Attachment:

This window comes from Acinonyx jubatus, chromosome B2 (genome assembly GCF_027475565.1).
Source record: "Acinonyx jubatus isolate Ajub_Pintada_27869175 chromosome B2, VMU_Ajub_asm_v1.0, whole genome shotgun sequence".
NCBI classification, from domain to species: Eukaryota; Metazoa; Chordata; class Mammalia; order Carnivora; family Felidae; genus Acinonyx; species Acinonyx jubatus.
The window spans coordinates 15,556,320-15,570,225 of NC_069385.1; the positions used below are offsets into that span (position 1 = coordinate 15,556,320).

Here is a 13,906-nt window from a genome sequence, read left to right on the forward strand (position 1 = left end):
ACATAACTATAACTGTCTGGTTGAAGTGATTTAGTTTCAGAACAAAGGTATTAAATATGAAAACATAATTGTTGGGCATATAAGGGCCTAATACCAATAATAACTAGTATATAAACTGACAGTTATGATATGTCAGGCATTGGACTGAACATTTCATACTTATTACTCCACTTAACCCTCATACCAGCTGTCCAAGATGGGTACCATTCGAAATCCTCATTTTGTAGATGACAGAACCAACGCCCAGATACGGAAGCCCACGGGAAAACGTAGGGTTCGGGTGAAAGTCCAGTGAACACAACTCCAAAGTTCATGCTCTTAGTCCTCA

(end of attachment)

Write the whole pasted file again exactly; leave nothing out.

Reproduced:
This window comes from Acinonyx jubatus, chromosome B2 (genome assembly GCF_027475565.1).
Source record: "Acinonyx jubatus isolate Ajub_Pintada_27869175 chromosome B2, VMU_Ajub_asm_v1.0, whole genome shotgun sequence".
NCBI classification, from domain to species: Eukaryota; Metazoa; Chordata; class Mammalia; order Carnivora; family Felidae; genus Acinonyx; species Acinonyx jubatus.
The window spans coordinates 15,556,320-15,570,225 of NC_069385.1; the positions used below are offsets into that span (position 1 = coordinate 15,556,320).

Here is a 13,906-nt window from a genome sequence, read left to right on the forward strand (position 1 = left end):
ACATAACTATAACTGTCTGGTTGAAGTGATTTAGTTTCAGAACAAAGGTATTAAATATGAAAACATAATTGTTGGGCATATAAGGGCCTAATACCAATAATAACTAGTATATAAACTGACAGTTATGATATGTCAGGCATTGGACTGAACATTTCATACTTATTACTCCACTTAACCCTCATACCAGCTGTCCAAGATGGGTACCATTCGAAATCCTCATTTTGTAGATGACAGAACCAACGCCCAGATACGGAAGCCCACGGGAAAACGTAGGGTTCGGGTGAAAGTCCAGTGAACACAACTCCAAAGTTCATGCTCTTAGTCCTCA